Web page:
NEW YORK — Companies are taking advantage of new ways to export oil from the U.S. despite government restrictions, and in the process helping the U.S. become an ever bigger exporter of petroleum on the world stage.
The Obama Administration has opened the door to more exports — without changing policy — by allowing some light oils to be defined as petroleum products like gasoline or diesel, which are not subject to export restrictions.
Although U.S. production has boomed in recent years, the nation still consumes far more crude oil than it produces and remains heavily dependent on imports. But the crude being produced by U.S. drillers in recent years includes types of oils that don’t have a big market here. This has the oil industry and some politicians calling for an end to crude export restrictions, which were adopted after the 1973 Arab oil embargo.
Economists generally agree that lifting the restrictions would benefit the U.S. economy, but the ban remains a touchy political subject because of the fear — unfounded, most analysts say — that lifting the ban on exports will raise gasoline prices for U.S. drivers or compromise U.S. energy security. Most experts believe the restrictions will not be overturned this year because of the coming midterm elections.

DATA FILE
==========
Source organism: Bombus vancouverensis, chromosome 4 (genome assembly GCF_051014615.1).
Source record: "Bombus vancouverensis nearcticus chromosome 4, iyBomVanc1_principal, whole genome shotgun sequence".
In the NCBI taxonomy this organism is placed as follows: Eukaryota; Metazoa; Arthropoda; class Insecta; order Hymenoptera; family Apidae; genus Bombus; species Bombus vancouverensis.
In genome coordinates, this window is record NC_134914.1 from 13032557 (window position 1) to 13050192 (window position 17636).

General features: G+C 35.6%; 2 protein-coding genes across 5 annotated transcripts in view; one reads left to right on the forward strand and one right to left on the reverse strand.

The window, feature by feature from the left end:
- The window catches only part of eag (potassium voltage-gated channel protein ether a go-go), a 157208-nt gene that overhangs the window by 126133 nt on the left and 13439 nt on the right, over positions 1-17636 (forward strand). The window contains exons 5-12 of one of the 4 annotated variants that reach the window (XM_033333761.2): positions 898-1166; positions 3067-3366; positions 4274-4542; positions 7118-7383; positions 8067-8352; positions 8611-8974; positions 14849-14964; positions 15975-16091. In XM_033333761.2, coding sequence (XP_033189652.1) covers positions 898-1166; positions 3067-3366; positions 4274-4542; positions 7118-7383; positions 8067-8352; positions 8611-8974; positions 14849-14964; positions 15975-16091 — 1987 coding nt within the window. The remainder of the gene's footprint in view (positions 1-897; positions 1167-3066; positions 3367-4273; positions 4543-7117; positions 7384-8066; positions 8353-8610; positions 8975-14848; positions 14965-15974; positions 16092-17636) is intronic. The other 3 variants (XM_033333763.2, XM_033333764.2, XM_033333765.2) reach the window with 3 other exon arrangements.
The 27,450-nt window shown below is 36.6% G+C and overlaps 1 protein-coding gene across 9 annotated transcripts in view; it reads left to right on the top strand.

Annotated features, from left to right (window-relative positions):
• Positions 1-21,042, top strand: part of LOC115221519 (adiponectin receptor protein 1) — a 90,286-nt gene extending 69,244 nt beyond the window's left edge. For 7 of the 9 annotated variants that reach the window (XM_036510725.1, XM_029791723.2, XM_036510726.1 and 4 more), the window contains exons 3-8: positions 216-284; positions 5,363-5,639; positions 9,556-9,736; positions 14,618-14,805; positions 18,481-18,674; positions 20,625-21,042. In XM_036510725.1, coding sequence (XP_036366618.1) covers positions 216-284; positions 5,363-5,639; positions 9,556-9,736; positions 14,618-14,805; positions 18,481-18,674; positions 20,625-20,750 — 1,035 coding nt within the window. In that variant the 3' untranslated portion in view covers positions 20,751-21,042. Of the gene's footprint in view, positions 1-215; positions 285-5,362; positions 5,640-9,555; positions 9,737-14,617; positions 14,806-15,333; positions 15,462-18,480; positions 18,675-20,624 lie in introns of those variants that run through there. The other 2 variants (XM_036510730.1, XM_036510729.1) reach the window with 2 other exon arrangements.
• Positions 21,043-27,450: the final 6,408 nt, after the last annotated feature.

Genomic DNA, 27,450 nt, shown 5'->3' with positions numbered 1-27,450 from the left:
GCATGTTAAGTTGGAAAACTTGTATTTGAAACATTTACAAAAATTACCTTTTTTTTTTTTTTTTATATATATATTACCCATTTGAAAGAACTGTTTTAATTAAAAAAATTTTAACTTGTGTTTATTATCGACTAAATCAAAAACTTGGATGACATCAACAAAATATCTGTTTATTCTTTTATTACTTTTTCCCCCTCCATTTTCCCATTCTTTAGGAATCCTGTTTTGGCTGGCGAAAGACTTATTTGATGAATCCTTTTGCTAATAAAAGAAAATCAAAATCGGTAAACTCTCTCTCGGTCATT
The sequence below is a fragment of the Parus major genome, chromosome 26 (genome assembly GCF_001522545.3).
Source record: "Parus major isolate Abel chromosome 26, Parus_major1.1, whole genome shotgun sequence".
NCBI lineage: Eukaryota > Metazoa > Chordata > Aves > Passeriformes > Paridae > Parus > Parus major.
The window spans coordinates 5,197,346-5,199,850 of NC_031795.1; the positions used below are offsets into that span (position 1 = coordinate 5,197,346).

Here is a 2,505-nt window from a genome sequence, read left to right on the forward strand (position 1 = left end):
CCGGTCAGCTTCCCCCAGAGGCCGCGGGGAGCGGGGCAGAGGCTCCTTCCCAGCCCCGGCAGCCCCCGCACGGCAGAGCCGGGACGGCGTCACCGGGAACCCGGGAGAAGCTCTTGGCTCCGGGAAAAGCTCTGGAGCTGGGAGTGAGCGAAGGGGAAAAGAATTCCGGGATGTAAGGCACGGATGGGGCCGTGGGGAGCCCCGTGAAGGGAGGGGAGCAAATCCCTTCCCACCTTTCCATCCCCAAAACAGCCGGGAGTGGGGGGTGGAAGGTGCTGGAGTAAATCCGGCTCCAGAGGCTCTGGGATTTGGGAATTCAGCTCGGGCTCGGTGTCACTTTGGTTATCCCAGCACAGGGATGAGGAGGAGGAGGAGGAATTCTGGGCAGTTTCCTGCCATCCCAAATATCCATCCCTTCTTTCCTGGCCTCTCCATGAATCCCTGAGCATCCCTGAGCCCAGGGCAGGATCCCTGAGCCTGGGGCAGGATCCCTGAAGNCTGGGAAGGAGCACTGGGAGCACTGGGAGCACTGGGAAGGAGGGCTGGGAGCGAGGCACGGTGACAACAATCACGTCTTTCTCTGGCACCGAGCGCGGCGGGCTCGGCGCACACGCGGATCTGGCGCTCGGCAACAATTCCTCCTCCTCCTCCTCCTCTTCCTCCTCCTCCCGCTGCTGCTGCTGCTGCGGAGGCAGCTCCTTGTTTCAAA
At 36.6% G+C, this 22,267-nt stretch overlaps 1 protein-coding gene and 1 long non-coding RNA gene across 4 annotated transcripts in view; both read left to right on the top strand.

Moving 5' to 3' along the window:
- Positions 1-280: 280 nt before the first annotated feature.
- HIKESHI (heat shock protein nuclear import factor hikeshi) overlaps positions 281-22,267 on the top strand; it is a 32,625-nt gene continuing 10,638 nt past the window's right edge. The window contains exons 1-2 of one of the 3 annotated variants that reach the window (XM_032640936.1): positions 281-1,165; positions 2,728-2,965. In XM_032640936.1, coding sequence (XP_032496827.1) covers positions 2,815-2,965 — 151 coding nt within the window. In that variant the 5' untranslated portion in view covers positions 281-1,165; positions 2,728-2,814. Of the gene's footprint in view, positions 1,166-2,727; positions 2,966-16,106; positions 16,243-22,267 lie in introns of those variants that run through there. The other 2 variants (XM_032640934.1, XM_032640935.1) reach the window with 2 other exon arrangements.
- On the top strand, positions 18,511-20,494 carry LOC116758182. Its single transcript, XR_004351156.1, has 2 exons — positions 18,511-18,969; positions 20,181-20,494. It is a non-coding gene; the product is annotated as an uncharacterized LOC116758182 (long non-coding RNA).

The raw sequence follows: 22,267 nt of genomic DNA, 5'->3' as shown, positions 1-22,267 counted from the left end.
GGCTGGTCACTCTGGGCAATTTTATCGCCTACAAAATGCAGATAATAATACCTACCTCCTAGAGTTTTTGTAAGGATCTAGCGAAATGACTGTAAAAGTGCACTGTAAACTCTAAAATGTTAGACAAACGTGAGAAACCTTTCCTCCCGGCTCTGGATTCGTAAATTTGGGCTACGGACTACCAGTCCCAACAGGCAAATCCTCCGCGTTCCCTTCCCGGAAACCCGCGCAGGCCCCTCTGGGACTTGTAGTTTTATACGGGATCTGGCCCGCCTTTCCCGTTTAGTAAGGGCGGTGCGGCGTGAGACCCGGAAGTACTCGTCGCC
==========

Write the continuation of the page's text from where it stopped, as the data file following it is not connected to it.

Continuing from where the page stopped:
In the meantime, companies have searched for ways to reach overseas buyers. Oil companies are increasingly exporting crude to Canada with special licenses from the Commerce Department. Other types of light oils known by names such as “diluent” and “condensate” are — or will soon be — finding their way overseas.
The Energy Department reported earlier this month that U.S. crude exports reached 268,000 barrels per day in April, its highest level in 15 years. Last year the nation exported a record 2.7 million barrels of fuels per day, making the U.S. the world’s largest exporter of gasoline, diesel and other fuels.
When an ultra-light oil called “lease condensate” comes out of the ground it is considered crude by regulators. But companies must run the substance through distillation equipment that removes dissolved gases in the oil and stabilizes it for transportation through a pipeline. It then becomes something called “processed condensate.”
The industry and regulators have also considered this a type of crude, because it must be further refined to be used to make chemicals or fuels, and it is not currently exported.
But the Commerce Department, in response to inquiries from Pioneer Natural Resources and Enterprise Products Partners, said that the processing required to prepare the oil for transport is enough to allow this process condensate to be considered a petroleum product, and therefore eligible for export without restriction.
Pioneer said Wednesday that the ruling, which is not public, “Confirmed our interpretation that the distillation process … is sufficient to qualify the resulting hydrocarbon stream as a processed petroleum product eligible for export without a license.”